In my last post I explained my decision to adopt a policy of limited personal use of Facebook. I then moved to stand by my decision my joining Facebook.
I thought that it would take only a few minutes. Instead it took me three days.
It all started when I submitted to Facebook's apparently new standard security policy. I can understand passing a captcha to prove I'm not a robot. I can also understand Facebook wanting to prevent the creation of multiple accounts for the same individual. What I don't understand is why they couldn't send a confirmation phone to my phone via text.
Here's a cropped screenshot of Facebook asking me to provide a phone number.
When I provide my phone number, I see this little dandy window pop up.
I would become very familiar with this window, because the text that was purportedly coming "soon" didn't come within the next 5 minutes. When I click Resend, I see the little window refresh, but there is no text message that appears in my phone.
In the lower left corner behind the window is a link that says "I need help." I saw that, cancelled out of the smaller window, and clicked on that link. It brought me to the Facebook help pages, which you can see here.
The last option ("I can't use my phone to verify my identity.") captured my attention. Here's what I saw when I selected it.
I don't mind submitting a request for assistance, but did they really expect me to send them an image of my driver's license? See for yourself.
I can understand Facebook wanting a reliable and standardized way of confirming identity. At the same time, they along with everyone else have a snowball's chance in hell of me actually surrendering a digital image of a document that could be used to steal my identity.
My sister had a hard time believing that Facebook actually wanted a copy of my driver's license just to start an account, so I invited her to come over and see for herself. My sister is more liberal when it comes to privacy and sharing very personal information in a public forum, but even she cringed at the option of sending a digital image of one's driver's license. My sister and I navigated around the site, trying to find another way for me to confirm my identity. All we could see was an option to submit a report about the incident. So I did and then moved on to other things while I waited.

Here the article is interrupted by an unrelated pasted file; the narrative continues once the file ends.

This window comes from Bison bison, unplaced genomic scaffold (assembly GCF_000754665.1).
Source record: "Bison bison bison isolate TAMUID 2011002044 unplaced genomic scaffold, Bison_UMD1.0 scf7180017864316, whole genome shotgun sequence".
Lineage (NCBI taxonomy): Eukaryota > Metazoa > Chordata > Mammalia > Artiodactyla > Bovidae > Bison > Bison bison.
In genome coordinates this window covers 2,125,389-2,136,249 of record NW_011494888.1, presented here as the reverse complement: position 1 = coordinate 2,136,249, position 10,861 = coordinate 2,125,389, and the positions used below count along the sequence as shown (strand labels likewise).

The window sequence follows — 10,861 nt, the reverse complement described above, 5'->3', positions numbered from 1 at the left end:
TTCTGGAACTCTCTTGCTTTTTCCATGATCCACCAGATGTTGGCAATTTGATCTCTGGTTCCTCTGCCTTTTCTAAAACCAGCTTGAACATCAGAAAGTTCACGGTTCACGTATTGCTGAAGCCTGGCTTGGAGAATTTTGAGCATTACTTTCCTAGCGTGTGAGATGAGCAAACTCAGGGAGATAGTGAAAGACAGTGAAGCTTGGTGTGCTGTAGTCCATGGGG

Three days later I get an email from Facebook. At first I thought that perhaps they had solved my problem and were going to help me. Oh, the optimism of youth! They had sent me an automated message telling me that if I did not confirm my account within three days of joining that my account would be locked. So I have three days to confirm my account, but the only reminder you give me to confirm within the three-day window is right before that window is about to close? This is just more fuel for my Facebook user-unfriendliness fire.
I followed the link in the email, logged into Facebook, and found the same confirmation steps I had encountered previously. I tried entering in the confirmation code that appeared in the email, but Facebook said that code was invalid. If it was invalid, then why did you give it to me? I thought.
I don't know what happened, but after repeating a few more iterations of resending the confirmation code, I finally got a robot from Facebook calling me to give me the code. I entered it, and nothing seemed to happen. With no way of knowing whether or not the code took, I didn't know what to do.
Then I decided that I would just log out and then log back in. I then was greeted with this lovely notice.
I wanted to laugh. I mean, here is Facebook making my account creation a three-day ordeal, and they tell me that if I want to prevent this in the future I need "to learn the right way to share and interact on Facebook"! I couldn't even get into Facebook to share anything or interact with anyone! Of course, once I got in, then establishing a very bare bones profile took a few minutes.
I know from searching with Google and other sites to investigate my online reputation that at least 14 other people in the world share my first and last names. So I don't discount Facebook from being skeptical, especially if they are serious about enforcing a policy of one account per real person.